Putin’s goons told British captives to call DVLA in desperate bid

Protests against Kremlin overwhelm Russian police

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Vladimir Putin’s men were forcing captured Brits to desperately call every UK government department including the DVLA to try and secure a prisoner exchange in a humiliating moment for the tyrant. Aiden Aslin, 18, was among five British prisoners in Russia who had been captured during the invasion of Ukraine and released last Wednesday, after Saudi Arabia said it had brokered an exchange.

Mr Aslin, from Newark, Nottinghamshire, was captured while fighting in Mariupol – but has now revealed just how desperate the Kremlin was to secure a deal for his release with the West. According to the Sun, Mr Aslin laughed as he explained that Putin’s goons had demanded he ring up the Driver and Vehicle Licensing Agency, among others, to try and secure a prisoner exchange.

He told the publication: “You couldn’t make it up. They were getting me to ring every single government department, including the DVLA and the Environment Agency. I told them a call centre worker issuing driving licences wasn’t going to be able to contact Boris Johnson on their behalf.

“But they wouldn’t have any of it.”

He and fellow captive Shaun Pinner were threatened with the death penalty unless Putin’s demands were met.

Mr Pinner also explained that he was facing 20 years in jail or death, after Russia charged him with being an “illegal combatant”.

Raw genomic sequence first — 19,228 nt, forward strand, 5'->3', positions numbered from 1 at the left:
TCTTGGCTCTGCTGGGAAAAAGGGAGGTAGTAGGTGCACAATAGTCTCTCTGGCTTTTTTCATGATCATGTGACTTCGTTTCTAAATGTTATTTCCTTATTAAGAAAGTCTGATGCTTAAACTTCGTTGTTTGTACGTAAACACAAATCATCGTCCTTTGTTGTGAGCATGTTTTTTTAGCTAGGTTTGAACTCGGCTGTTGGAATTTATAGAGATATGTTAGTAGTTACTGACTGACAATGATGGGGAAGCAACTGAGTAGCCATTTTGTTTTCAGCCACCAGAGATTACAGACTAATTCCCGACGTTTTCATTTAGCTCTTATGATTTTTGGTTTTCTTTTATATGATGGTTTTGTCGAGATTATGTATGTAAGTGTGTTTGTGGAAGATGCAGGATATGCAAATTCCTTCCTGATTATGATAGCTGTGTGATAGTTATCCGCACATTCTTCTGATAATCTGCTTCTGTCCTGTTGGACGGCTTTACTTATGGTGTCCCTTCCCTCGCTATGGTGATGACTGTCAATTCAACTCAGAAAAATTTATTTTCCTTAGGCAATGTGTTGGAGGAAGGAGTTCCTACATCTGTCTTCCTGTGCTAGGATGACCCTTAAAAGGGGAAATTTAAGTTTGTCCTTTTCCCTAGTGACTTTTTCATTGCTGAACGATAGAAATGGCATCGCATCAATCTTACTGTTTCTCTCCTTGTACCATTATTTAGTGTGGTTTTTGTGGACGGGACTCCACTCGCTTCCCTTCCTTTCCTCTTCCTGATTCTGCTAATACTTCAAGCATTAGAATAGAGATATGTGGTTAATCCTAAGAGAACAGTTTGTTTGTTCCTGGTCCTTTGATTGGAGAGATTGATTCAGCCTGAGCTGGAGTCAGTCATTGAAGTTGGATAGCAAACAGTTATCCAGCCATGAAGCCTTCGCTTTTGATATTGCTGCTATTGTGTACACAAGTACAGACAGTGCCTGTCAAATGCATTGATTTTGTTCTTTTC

He added that he and his fellow captives were “scared”.

Bizarrely, Kremlin henchmen wanted Mr Pinner to call columnist Karen Brady to try and convince her to put pressure on the government to secure an exchange.

The soldier commented: “Desperate men do desperate things.”

Meanwhile, Mr Aiden told of how he was “treated worse than a dog” and kept in solitary confinement for five months during his time as a Russian captive.

He said the prisoners were forced to sing the Russian national anthem every morning, adding: “If you didn’t sing it, you would get punished for it. You would get beaten.”

Mr Aiden said that he, along with Mr Pinner and Moroccan national Brahim Saadoun, were put on trial in the self-declared Donetsk People’s Republic and told they faced the death penalty. Referring to a time he was stabbed in the back with a knife, Mr Aslin said: “I knew there was a very high possibility I was about to be killed.”

He was then asked by a Russian who was guarding him: “Do you want a quick death or a beautiful death?”

Answering a quick death, Mr Aslin was told: “You’re going to have a beautiful death and I’m going to make sure it’s a beautiful death.”

He added that he had been beaten for having a tattoo of a Ukrainian trident, and for another which marked his time in Syria.

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He also described the brutal conditions of his prison in Russia, explaining that he was kept in a two-man cell with four people, forced to sleep on a mat infested with lice. Mr Aiden added that they were forced to use bottles to relieve themselves, as they “couldn’t go to the toilet properly because we didn’t have a toilet”.

While there was a window in the cell, it had “nothing to protect us from the outside elements”, and the prisoners were left freezing cold. Talking about when his passport was checked, “as soon as I said Great Britain I got a straight punch to the nose” he said.

Mr Aslin said the only time he was let out was to do propaganda or take phone calls.

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